(Story can be found at

More Activities:
1.Brainstorm what it means to be a caring person.

2. Write about the most caring thing anyone has ever done for you, and how it made you feel.  What effect did it have on you?  

3. Write about a time you were caring to someone.  A time you cared for a pet, helped your parent, sibling, or friend, showed care for the earth, volunteering you do, or hope to do in the future.

4. Imagine you have won a lot of money, and you would like to spend all of the money helping people.  Who would you help?  Brainstorm and then write a paragraph.

Saturday, February 4, 2012

Do You See What I See? Wise Men and the Elephant; Conflict Resolution 2

Do You See What I See?
(Do activity then read, Wise Men and the Elephant)
You will need 1 large piece of cardboard or poster board bent in two so that it can stand up in a sideways or upside down V on a table.  Choose 2 colors; for this description I am choosing the colors of Yellow and Pink.  Place a piece of yellow paper on one side of the card board, and pink on the other.  When no one is around stand the cardboard up at the opposite end of where the children will be sitting and cover it so no one can see the colors on the sides.

If you are doing the activity with more than two children, choose two children to help with this demonstration.  Quietly explain to the children helpers that they will be disagreeing with each other No Matter What, and ask them to try to talk in sentences rather than one word answers.  They are to argue with each other without yelling.  If there are children watching, the helper children and the prop are enough distance away, the other children cannot see the different colors on the sides of the cardboard stand.  Place a child on either side of the cardboard and remove the cover and ask:

(possible starting dialog) 
Adult: What color do you see?
Child 1: I see Yellow.
Adult: (to Child 2), Do you agree?  
Child 2: No it's pink not Yellow. 
Adult: He says it's pink not yellow?
Egg the children on to disagree and insist they are correct until they are able to run with the dialog by themselves. 

Ask: why can two people feel two different ways with the same situation?  People see things from their view point.  From everywhere in the room, someone may see something differently from everyone else.  Show the children the two sides of the cardboard revealing the yellow and pink paper.  

When you are in a disagreement with someone, try to understand their side of the situation.  Just insisting you are right will get you nowhere!  Each person sees situations differently, be open to understanding the other side.

The Wise Men and the Elephant, by James Baldwin
(One of my favorite stories!  This story is based off of an old Indian Tale)

There were once six blind men who stood by the roadside every day, and begged from the people who passed. They had often heard of elephants, but they had never seen one; for, being blind, how could they?

It so happened one morning that an elephant was driven down the road where they stood. When they were told that the great beast was before them, they asked the driver to let him stop so that they might see him.  Of course they could not see him with their eyes; but they thought that by touching him they could learn just what kind of animal he was.  The first one happened to put his hand on the elephant's side. "Well, well!" he said, "now I know all about this beast. He is exactly like a wall."  The second felt only of the elephant's tusk. "My brother," he said, "you are mistaken. He is not at all like a wall. He is round and smooth and sharp. He is more like a spear than anything else."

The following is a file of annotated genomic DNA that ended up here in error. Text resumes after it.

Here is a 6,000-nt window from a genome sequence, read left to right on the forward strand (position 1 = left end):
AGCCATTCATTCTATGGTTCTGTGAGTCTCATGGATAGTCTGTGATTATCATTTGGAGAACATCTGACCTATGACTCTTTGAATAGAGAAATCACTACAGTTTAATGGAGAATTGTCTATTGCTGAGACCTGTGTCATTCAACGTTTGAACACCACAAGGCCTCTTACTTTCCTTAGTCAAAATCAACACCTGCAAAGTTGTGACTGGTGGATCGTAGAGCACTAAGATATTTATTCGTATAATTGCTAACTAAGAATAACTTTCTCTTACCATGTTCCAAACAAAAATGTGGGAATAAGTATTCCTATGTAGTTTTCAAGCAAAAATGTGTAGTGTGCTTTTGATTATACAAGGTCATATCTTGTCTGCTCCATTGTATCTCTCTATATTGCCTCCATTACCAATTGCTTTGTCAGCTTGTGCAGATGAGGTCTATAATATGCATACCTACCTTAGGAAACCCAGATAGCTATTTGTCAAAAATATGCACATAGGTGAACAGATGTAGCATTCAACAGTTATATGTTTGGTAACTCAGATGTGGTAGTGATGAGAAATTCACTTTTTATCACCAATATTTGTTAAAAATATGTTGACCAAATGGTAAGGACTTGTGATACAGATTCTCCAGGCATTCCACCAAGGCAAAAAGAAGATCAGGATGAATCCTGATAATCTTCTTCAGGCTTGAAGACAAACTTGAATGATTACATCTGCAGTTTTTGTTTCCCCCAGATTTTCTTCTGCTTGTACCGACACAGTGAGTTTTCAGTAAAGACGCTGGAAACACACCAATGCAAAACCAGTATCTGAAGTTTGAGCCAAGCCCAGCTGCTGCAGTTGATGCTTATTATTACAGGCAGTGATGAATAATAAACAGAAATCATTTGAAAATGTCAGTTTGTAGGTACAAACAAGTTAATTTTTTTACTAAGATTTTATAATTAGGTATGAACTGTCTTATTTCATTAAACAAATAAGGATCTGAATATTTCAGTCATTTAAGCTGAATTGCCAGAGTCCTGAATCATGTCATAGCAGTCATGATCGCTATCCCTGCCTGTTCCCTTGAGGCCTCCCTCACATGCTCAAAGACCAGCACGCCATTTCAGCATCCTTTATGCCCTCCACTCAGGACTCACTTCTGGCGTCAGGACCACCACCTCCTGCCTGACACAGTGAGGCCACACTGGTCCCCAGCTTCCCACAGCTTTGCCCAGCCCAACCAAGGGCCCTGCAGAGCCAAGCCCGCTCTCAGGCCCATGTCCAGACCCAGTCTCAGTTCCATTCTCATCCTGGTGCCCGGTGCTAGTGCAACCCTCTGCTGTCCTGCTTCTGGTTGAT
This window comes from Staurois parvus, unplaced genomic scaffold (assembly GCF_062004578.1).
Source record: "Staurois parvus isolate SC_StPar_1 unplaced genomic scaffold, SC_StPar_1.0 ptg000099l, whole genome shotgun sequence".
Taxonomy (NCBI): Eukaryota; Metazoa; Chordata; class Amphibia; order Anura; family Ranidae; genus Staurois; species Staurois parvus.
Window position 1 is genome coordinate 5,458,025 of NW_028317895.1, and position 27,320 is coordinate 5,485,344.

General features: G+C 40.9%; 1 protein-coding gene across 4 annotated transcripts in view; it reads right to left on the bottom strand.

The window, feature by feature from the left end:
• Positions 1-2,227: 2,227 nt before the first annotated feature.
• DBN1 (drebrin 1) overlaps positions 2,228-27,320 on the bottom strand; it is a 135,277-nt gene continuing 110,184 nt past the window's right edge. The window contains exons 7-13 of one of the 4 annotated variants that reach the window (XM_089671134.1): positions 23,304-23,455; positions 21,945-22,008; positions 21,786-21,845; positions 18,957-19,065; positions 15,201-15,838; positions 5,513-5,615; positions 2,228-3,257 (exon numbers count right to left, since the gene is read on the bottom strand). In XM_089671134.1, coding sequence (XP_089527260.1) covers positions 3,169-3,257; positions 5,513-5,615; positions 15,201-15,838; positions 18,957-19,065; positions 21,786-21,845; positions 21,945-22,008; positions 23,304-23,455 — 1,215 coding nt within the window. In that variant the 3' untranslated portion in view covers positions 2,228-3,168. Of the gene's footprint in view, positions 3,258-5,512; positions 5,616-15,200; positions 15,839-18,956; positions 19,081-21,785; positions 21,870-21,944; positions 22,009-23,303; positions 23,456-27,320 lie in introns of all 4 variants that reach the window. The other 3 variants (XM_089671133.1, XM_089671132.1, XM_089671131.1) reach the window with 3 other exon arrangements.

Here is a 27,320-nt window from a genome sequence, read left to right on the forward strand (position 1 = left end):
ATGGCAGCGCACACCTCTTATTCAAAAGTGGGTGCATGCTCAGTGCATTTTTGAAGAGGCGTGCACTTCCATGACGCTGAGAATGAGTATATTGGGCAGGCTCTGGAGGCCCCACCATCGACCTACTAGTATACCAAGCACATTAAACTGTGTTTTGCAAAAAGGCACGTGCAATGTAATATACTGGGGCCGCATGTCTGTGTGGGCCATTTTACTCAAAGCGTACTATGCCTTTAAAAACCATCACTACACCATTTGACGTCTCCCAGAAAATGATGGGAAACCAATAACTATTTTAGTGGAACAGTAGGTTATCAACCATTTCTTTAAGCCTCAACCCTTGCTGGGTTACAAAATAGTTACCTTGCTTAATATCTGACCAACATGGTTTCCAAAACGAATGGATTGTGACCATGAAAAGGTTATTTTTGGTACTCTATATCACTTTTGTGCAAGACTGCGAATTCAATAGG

The third happened to take hold of the elephant's trunk. "Both of you are wrong," he said. "Anybody who knows anything can see that this elephant is like a snake."  The fourth reached out his arms, and grasped one of the elephant's legs. "Oh, how blind you are!" he said. "It is very plain to me that he is round and tall like a tree."  The fifth was a very tall man, and he chanced to take hold of the elephant's ear. "The blindest man ought to know that this beast is not like any of the things that you name," he said. "He is exactly like a huge fan."

The sixth was very blind indeed, and it was some time before he could find the elephant at all. At last he seized the animal's tail. "O foolish fellows!" he cried. "You surely have lost your senses. This elephant is not like a wall, or a spear, or a snake, or a tree; neither is he like a fan.  But any man with a particle of sense can see that he is exactly like a rope."  Then the elephant moved on, and the six blind men sat by the roadside all day, and quarreled about him. Each believed that he knew just how the animal looked; and each called the others hard names because they did not agree with him. People who have eyes sometimes act as foolishly.

This is is a conflict based on differences, what the men thought they knew.  Each blind man could only tell what his hands could feel and as a result each man was sure he was right.  No one would listen to what the other had to say.  Have children brainstorm a list as a about: How could the Wise Men have discovered what the elephant really looked like?